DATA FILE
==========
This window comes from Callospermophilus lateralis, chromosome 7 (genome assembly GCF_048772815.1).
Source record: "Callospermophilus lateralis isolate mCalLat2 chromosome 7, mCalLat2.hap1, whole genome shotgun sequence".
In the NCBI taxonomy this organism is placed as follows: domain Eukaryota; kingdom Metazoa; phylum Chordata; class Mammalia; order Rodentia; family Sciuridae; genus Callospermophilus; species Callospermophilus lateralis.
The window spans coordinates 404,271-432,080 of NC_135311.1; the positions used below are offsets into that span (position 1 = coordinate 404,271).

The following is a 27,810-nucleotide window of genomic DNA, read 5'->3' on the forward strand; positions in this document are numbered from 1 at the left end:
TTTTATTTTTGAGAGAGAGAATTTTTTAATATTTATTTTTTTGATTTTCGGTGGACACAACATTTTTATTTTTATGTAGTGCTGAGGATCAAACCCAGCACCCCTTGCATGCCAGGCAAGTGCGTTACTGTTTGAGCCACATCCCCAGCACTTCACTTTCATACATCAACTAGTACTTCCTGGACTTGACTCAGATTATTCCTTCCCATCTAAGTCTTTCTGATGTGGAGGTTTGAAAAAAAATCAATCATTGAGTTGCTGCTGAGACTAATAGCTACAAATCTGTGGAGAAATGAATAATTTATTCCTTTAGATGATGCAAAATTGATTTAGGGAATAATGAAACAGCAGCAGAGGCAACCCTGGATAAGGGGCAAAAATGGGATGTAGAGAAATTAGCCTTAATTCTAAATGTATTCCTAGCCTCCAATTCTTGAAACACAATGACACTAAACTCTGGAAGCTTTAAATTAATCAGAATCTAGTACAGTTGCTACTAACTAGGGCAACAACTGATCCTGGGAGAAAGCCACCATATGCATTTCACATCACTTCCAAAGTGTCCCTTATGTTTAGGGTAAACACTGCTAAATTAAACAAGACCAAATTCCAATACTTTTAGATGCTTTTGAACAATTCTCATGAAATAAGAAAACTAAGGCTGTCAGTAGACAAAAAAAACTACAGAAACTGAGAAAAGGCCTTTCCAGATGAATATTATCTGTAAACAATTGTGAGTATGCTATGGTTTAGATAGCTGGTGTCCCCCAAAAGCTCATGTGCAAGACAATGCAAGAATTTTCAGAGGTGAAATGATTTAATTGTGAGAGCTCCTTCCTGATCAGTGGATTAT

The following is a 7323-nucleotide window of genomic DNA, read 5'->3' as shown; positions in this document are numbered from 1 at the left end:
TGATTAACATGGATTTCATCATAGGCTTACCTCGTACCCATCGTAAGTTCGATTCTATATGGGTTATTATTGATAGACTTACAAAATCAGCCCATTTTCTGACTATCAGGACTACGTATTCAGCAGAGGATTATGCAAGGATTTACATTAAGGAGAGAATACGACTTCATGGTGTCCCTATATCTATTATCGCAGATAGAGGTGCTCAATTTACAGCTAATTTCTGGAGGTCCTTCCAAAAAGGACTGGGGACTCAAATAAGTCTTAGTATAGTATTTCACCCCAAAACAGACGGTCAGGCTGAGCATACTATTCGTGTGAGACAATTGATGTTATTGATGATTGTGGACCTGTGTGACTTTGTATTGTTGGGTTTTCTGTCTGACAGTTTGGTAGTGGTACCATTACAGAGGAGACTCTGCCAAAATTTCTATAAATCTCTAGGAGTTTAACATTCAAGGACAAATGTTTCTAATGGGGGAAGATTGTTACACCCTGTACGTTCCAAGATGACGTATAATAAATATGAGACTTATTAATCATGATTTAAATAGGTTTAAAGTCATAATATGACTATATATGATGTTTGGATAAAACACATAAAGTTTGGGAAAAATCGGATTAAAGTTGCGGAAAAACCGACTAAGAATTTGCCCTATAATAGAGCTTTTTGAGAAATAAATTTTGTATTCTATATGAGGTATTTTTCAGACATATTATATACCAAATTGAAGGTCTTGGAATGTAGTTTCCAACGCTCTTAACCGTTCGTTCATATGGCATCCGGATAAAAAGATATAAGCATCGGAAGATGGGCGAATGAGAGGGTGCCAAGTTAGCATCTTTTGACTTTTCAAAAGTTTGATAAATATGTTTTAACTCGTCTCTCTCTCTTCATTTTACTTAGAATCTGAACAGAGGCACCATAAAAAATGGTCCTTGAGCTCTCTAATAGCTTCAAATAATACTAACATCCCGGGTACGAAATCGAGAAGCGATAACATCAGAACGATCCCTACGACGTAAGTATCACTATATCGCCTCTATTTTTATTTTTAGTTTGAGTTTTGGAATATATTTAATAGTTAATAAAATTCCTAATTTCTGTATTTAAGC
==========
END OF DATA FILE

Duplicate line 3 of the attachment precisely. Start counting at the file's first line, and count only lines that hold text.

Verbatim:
In the NCBI taxonomy this organism is placed as follows: domain Eukaryota; kingdom Metazoa; phylum Chordata; class Mammalia; order Rodentia; family Sciuridae; genus Callospermophilus; species Callospermophilus lateralis.